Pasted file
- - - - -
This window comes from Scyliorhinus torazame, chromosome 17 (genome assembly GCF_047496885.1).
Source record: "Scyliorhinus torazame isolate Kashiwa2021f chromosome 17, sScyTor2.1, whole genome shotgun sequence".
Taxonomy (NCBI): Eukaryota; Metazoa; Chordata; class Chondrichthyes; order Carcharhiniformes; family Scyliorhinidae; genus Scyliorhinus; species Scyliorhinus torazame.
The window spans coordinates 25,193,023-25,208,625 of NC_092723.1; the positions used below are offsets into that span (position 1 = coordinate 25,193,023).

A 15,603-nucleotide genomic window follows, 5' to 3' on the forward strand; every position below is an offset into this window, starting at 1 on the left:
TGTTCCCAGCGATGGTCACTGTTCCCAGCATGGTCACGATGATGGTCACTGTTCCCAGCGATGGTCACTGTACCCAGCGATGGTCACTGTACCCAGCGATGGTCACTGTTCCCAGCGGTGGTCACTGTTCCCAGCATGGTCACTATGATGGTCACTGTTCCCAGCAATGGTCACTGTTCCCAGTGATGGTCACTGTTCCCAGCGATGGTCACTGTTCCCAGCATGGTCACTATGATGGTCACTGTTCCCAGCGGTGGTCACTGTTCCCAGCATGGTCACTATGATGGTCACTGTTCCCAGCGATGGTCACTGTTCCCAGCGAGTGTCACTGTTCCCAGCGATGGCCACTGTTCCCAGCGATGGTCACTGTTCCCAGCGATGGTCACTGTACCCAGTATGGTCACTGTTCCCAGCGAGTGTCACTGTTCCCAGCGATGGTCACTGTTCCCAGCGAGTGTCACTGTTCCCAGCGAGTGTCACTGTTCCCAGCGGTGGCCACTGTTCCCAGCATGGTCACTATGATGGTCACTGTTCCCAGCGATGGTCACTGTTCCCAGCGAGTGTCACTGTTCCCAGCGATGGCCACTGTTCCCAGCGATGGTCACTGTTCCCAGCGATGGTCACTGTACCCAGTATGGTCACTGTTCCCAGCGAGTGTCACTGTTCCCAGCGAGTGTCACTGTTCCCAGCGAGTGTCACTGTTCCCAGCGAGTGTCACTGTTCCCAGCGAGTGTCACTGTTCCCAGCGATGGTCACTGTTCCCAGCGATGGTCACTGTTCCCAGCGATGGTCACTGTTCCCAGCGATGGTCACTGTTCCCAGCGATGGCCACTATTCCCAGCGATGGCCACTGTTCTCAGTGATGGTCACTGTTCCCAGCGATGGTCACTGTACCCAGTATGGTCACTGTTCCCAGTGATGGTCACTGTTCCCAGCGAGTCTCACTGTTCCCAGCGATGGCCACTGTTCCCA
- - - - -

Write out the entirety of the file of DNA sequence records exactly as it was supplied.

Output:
This window comes from Scyliorhinus torazame, chromosome 17 (genome assembly GCF_047496885.1).
Source record: "Scyliorhinus torazame isolate Kashiwa2021f chromosome 17, sScyTor2.1, whole genome shotgun sequence".
Taxonomy (NCBI): Eukaryota; Metazoa; Chordata; class Chondrichthyes; order Carcharhiniformes; family Scyliorhinidae; genus Scyliorhinus; species Scyliorhinus torazame.
The window spans coordinates 25,193,023-25,208,625 of NC_092723.1; the positions used below are offsets into that span (position 1 = coordinate 25,193,023).

A 15,603-nucleotide genomic window follows, 5' to 3' on the forward strand; every position below is an offset into this window, starting at 1 on the left:
TGTTCCCAGCGATGGTCACTGTTCCCAGCATGGTCACGATGATGGTCACTGTTCCCAGCGATGGTCACTGTACCCAGCGATGGTCACTGTACCCAGCGATGGTCACTGTTCCCAGCGGTGGTCACTGTTCCCAGCATGGTCACTATGATGGTCACTGTTCCCAGCAATGGTCACTGTTCCCAGTGATGGTCACTGTTCCCAGCGATGGTCACTGTTCCCAGCATGGTCACTATGATGGTCACTGTTCCCAGCGGTGGTCACTGTTCCCAGCATGGTCACTATGATGGTCACTGTTCCCAGCGATGGTCACTGTTCCCAGCGAGTGTCACTGTTCCCAGCGATGGCCACTGTTCCCAGCGATGGTCACTGTTCCCAGCGATGGTCACTGTACCCAGTATGGTCACTGTTCCCAGCGAGTGTCACTGTTCCCAGCGATGGTCACTGTTCCCAGCGAGTGTCACTGTTCCCAGCGAGTGTCACTGTTCCCAGCGGTGGCCACTGTTCCCAGCATGGTCACTATGATGGTCACTGTTCCCAGCGATGGTCACTGTTCCCAGCGAGTGTCACTGTTCCCAGCGATGGCCACTGTTCCCAGCGATGGTCACTGTTCCCAGCGATGGTCACTGTACCCAGTATGGTCACTGTTCCCAGCGAGTGTCACTGTTCCCAGCGAGTGTCACTGTTCCCAGCGAGTGTCACTGTTCCCAGCGAGTGTCACTGTTCCCAGCGAGTGTCACTGTTCCCAGCGATGGTCACTGTTCCCAGCGATGGTCACTGTTCCCAGCGATGGTCACTGTTCCCAGCGATGGTCACTGTTCCCAGCGATGGCCACTATTCCCAGCGATGGCCACTGTTCTCAGTGATGGTCACTGTTCCCAGCGATGGTCACTGTACCCAGTATGGTCACTGTTCCCAGTGATGGTCACTGTTCCCAGCGAGTCTCACTGTTCCCAGCGATGGCCACTGTTCCCA